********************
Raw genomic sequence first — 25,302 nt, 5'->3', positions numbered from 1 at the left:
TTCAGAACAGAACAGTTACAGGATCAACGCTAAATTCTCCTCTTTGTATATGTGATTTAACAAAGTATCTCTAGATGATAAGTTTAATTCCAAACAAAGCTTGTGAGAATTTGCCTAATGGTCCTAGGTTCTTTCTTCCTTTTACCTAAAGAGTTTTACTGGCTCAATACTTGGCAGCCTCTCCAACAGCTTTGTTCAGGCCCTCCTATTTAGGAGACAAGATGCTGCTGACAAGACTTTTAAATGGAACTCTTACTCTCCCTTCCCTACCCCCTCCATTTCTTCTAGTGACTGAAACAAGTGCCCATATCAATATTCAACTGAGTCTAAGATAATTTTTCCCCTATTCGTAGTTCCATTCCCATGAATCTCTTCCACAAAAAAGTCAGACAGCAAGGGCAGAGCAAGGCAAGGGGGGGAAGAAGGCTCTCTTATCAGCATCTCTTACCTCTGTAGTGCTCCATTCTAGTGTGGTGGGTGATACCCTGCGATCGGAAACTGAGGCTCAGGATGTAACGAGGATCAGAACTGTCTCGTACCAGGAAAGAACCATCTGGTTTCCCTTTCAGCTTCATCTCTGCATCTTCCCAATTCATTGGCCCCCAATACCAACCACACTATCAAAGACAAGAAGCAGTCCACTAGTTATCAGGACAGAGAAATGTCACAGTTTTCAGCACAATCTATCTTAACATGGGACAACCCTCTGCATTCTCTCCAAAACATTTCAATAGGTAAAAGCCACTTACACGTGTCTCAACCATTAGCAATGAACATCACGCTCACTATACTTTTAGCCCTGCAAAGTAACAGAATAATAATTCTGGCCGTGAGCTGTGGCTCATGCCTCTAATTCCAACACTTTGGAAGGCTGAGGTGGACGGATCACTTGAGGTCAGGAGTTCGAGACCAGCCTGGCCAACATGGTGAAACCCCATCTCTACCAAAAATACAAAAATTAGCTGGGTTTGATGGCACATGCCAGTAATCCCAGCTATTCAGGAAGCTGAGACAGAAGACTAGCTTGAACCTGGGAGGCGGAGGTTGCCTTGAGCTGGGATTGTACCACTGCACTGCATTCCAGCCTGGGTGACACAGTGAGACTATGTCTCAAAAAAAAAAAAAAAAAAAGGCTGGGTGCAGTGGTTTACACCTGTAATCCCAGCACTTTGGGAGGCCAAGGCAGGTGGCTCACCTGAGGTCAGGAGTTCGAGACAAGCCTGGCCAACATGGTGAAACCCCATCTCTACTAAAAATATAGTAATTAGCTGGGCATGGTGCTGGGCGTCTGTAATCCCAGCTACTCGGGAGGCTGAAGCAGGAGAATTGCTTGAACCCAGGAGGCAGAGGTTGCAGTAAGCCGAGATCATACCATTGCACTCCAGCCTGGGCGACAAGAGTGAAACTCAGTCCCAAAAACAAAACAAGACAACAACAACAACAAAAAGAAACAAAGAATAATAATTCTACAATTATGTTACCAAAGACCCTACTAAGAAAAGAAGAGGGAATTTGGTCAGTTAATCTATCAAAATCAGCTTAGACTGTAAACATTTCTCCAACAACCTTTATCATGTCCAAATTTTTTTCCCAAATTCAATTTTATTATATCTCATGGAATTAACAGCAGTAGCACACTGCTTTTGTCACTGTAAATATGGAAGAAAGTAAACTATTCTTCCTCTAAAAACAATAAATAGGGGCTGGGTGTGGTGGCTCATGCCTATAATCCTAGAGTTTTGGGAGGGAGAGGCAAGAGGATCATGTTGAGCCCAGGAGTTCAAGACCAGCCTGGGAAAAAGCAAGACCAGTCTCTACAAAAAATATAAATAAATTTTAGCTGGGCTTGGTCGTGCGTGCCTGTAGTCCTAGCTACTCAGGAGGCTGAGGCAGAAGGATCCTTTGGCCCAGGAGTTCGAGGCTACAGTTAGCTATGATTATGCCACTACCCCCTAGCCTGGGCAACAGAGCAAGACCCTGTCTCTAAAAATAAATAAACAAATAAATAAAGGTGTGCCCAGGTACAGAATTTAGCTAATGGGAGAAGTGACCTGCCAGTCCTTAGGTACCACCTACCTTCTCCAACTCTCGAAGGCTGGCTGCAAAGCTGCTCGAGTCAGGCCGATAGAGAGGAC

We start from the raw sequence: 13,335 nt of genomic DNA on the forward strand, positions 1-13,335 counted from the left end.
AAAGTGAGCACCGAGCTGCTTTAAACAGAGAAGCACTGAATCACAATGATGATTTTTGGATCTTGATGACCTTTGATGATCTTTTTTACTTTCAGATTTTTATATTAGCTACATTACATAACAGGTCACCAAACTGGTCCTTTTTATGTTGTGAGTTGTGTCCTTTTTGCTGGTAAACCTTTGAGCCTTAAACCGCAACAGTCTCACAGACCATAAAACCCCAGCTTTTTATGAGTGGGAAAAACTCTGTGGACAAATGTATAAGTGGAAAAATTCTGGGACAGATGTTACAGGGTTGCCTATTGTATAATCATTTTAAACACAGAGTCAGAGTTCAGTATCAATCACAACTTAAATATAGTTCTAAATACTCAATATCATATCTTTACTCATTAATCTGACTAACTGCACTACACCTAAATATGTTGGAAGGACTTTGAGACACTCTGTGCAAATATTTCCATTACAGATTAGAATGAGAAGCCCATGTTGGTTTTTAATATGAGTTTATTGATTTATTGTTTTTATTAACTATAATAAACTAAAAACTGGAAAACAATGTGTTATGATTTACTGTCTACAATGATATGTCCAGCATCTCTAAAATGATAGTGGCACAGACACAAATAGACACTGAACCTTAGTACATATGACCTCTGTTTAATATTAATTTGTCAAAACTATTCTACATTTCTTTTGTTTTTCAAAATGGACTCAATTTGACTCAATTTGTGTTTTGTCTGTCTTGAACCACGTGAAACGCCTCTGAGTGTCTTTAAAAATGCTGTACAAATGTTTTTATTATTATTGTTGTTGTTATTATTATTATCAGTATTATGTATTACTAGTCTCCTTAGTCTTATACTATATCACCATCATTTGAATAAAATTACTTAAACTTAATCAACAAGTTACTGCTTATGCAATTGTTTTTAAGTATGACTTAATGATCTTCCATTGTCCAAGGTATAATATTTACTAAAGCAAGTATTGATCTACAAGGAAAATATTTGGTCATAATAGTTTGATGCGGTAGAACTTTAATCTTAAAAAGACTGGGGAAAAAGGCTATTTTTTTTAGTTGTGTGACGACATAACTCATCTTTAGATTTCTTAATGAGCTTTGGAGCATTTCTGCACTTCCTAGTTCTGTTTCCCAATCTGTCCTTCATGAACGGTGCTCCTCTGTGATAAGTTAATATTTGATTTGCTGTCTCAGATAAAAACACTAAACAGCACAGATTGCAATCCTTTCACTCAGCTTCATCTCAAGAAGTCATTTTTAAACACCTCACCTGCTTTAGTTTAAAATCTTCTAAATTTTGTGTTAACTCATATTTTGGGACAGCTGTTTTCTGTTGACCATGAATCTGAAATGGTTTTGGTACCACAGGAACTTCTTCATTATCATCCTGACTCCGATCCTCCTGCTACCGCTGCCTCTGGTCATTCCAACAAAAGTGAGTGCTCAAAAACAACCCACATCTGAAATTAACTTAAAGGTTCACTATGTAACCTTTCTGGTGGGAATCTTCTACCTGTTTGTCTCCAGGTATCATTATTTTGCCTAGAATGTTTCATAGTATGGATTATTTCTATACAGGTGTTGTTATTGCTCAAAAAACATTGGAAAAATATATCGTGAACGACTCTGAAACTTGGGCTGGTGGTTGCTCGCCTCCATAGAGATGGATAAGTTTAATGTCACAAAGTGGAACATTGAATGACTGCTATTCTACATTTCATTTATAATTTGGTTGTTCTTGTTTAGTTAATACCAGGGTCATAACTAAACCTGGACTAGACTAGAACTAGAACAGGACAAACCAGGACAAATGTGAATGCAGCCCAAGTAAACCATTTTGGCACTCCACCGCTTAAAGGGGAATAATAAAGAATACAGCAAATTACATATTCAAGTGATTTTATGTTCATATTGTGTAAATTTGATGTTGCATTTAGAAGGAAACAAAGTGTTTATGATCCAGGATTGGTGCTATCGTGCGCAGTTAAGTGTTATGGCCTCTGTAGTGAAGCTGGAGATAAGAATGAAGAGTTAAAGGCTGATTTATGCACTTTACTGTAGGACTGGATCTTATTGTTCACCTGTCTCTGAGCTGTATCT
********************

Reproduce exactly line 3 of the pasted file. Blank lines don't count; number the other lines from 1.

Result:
We start from the raw sequence: 13,335 nt of genomic DNA on the forward strand, positions 1-13,335 counted from the left end.